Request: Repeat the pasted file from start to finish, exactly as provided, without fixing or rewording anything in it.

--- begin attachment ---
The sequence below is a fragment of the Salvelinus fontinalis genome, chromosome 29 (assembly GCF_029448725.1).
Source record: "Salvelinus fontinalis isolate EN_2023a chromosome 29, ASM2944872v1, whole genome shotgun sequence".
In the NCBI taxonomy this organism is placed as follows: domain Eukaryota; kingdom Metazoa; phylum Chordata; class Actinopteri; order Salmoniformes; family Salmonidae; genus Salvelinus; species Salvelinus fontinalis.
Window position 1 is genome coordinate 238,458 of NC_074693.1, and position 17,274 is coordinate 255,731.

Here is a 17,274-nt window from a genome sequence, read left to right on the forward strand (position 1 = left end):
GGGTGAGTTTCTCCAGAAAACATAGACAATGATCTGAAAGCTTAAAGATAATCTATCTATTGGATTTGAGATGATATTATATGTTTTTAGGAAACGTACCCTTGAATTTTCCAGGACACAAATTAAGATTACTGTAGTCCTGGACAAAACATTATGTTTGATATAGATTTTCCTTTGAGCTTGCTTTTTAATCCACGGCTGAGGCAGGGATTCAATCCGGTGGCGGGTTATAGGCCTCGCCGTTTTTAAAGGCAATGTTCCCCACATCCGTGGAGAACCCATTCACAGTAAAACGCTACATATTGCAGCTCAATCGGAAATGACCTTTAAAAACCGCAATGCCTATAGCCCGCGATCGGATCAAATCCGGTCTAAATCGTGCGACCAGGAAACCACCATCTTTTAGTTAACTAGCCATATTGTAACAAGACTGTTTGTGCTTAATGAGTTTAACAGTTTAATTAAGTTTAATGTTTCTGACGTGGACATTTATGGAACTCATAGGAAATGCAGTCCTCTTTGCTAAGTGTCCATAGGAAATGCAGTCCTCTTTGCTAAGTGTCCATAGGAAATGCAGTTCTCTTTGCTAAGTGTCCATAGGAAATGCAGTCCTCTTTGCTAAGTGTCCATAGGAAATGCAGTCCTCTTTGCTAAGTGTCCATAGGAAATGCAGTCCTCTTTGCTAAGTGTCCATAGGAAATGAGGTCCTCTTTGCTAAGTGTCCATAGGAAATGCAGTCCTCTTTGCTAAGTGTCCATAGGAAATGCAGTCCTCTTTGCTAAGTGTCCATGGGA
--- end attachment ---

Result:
The sequence below is a fragment of the Salvelinus fontinalis genome, chromosome 29 (assembly GCF_029448725.1).
Source record: "Salvelinus fontinalis isolate EN_2023a chromosome 29, ASM2944872v1, whole genome shotgun sequence".
In the NCBI taxonomy this organism is placed as follows: domain Eukaryota; kingdom Metazoa; phylum Chordata; class Actinopteri; order Salmoniformes; family Salmonidae; genus Salvelinus; species Salvelinus fontinalis.
Window position 1 is genome coordinate 238,458 of NC_074693.1, and position 17,274 is coordinate 255,731.

Here is a 17,274-nt window from a genome sequence, read left to right on the forward strand (position 1 = left end):
GGGTGAGTTTCTCCAGAAAACATAGACAATGATCTGAAAGCTTAAAGATAATCTATCTATTGGATTTGAGATGATATTATATGTTTTTAGGAAACGTACCCTTGAATTTTCCAGGACACAAATTAAGATTACTGTAGTCCTGGACAAAACATTATGTTTGATATAGATTTTCCTTTGAGCTTGCTTTTTAATCCACGGCTGAGGCAGGGATTCAATCCGGTGGCGGGTTATAGGCCTCGCCGTTTTTAAAGGCAATGTTCCCCACATCCGTGGAGAACCCATTCACAGTAAAACGCTACATATTGCAGCTCAATCGGAAATGACCTTTAAAAACCGCAATGCCTATAGCCCGCGATCGGATCAAATCCGGTCTAAATCGTGCGACCAGGAAACCACCATCTTTTAGTTAACTAGCCATATTGTAACAAGACTGTTTGTGCTTAATGAGTTTAACAGTTTAATTAAGTTTAATGTTTCTGACGTGGACATTTATGGAACTCATAGGAAATGCAGTCCTCTTTGCTAAGTGTCCATAGGAAATGCAGTCCTCTTTGCTAAGTGTCCATAGGAAATGCAGTTCTCTTTGCTAAGTGTCCATAGGAAATGCAGTCCTCTTTGCTAAGTGTCCATAGGAAATGCAGTCCTCTTTGCTAAGTGTCCATAGGAAATGCAGTCCTCTTTGCTAAGTGTCCATAGGAAATGAGGTCCTCTTTGCTAAGTGTCCATAGGAAATGCAGTCCTCTTTGCTAAGTGTCCATAGGAAATGCAGTCCTCTTTGCTAAGTGTCCATGGGA